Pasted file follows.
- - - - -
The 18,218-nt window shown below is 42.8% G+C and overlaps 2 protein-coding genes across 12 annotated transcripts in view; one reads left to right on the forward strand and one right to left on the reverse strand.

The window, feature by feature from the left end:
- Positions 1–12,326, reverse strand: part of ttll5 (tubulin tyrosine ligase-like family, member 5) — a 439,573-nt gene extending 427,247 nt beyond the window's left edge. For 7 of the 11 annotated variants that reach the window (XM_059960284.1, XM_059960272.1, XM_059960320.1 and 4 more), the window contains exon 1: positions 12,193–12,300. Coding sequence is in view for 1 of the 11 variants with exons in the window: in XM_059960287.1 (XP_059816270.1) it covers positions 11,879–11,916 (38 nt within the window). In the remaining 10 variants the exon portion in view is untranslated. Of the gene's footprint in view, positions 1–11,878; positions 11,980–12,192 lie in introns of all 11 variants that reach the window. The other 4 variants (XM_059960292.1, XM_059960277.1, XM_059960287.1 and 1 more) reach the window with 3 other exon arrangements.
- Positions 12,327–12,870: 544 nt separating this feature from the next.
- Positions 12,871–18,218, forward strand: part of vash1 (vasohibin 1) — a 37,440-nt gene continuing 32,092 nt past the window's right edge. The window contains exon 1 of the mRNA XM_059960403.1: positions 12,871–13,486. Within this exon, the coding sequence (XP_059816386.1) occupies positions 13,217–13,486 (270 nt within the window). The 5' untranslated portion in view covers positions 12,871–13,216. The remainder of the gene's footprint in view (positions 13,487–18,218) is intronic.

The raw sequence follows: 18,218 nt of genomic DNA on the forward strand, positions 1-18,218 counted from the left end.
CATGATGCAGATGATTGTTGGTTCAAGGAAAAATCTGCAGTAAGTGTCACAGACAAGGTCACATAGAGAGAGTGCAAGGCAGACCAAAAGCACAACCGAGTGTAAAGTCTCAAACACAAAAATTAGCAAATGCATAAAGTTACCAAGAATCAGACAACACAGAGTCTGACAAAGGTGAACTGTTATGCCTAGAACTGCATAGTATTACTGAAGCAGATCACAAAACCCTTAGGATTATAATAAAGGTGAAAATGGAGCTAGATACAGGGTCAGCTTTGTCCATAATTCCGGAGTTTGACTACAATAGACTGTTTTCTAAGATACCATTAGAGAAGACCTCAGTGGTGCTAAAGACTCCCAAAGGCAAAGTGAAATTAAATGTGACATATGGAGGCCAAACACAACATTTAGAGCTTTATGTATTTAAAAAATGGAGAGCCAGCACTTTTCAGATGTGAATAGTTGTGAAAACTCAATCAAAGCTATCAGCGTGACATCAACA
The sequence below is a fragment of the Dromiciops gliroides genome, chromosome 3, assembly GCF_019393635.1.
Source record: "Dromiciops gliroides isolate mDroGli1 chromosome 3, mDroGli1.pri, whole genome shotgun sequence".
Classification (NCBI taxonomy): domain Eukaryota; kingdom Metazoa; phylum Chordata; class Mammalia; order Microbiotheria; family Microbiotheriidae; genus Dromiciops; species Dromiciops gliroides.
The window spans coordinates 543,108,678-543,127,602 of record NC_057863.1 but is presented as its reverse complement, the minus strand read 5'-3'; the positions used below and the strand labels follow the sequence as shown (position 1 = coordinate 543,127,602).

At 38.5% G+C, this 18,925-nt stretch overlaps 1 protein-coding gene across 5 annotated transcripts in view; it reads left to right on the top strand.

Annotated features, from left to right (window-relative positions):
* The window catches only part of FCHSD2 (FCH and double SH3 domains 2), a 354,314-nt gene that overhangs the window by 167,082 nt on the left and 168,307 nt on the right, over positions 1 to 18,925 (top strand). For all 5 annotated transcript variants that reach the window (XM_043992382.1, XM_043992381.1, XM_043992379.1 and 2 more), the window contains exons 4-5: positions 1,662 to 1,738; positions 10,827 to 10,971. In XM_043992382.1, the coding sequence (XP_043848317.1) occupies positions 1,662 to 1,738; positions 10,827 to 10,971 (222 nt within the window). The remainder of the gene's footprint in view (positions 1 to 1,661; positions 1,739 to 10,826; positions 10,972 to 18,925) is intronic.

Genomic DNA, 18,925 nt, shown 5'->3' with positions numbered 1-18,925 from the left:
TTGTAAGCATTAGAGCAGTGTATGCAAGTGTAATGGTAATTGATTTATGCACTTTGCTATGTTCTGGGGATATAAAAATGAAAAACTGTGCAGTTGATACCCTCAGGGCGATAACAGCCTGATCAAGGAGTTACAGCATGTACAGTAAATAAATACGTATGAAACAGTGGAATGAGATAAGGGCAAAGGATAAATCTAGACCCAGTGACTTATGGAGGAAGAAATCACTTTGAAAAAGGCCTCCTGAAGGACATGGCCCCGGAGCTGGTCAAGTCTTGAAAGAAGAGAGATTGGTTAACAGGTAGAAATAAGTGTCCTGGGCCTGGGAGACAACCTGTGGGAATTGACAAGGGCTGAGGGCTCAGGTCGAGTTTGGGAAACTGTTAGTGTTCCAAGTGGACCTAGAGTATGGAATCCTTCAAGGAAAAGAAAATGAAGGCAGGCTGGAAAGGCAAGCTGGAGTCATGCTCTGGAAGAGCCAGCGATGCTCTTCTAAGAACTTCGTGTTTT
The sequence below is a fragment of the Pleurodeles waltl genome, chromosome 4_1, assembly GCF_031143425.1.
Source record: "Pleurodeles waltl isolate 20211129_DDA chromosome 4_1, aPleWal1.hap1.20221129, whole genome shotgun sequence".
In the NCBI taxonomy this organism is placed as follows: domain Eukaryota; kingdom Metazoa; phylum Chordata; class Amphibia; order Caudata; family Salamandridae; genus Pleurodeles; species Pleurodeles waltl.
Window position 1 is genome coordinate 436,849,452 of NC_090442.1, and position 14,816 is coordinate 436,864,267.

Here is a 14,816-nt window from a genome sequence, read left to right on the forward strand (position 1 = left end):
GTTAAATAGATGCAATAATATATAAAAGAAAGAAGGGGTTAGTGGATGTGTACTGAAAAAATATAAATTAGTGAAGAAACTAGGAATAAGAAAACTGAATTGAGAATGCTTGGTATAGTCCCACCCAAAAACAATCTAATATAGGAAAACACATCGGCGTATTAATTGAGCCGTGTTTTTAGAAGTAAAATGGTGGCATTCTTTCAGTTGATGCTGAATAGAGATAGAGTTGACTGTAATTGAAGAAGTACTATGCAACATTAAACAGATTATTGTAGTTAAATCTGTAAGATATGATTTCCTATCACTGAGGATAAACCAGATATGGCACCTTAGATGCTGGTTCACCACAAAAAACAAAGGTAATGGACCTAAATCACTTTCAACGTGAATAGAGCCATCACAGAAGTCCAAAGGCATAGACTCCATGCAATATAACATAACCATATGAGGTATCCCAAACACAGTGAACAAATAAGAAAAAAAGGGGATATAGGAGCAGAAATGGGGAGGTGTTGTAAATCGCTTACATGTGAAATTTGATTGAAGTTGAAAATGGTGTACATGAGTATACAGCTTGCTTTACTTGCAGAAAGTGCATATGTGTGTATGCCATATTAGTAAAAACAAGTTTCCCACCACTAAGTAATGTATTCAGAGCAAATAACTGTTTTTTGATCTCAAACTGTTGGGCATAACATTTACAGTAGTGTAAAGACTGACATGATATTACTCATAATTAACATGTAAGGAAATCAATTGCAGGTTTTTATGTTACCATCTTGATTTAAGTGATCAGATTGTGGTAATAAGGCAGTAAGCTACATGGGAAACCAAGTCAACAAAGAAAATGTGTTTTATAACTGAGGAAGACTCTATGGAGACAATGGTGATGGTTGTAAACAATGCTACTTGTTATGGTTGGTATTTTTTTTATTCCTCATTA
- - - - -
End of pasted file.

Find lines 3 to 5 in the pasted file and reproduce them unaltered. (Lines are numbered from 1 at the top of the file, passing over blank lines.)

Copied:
- Positions 1–12,326, reverse strand: part of ttll5 (tubulin tyrosine ligase-like family, member 5) — a 439,573-nt gene extending 427,247 nt beyond the window's left edge. For 7 of the 11 annotated variants that reach the window (XM_059960284.1, XM_059960272.1, XM_059960320.1 and 4 more), the window contains exon 1: positions 12,193–12,300. Coding sequence is in view for 1 of the 11 variants with exons in the window: in XM_059960287.1 (XP_059816270.1) it covers positions 11,879–11,916 (38 nt within the window). In the remaining 10 variants the exon portion in view is untranslated. Of the gene's footprint in view, positions 1–11,878; positions 11,980–12,192 lie in introns of all 11 variants that reach the window. The other 4 variants (XM_059960292.1, XM_059960277.1, XM_059960287.1 and 1 more) reach the window with 3 other exon arrangements.
- Positions 12,327–12,870: 544 nt separating this feature from the next.
- Positions 12,871–18,218, forward strand: part of vash1 (vasohibin 1) — a 37,440-nt gene continuing 32,092 nt past the window's right edge. The window contains exon 1 of the mRNA XM_059960403.1: positions 12,871–13,486. Within this exon, the coding sequence (XP_059816386.1) occupies positions 13,217–13,486 (270 nt within the window). The 5' untranslated portion in view covers positions 12,871–13,216. The remainder of the gene's footprint in view (positions 13,487–18,218) is intronic.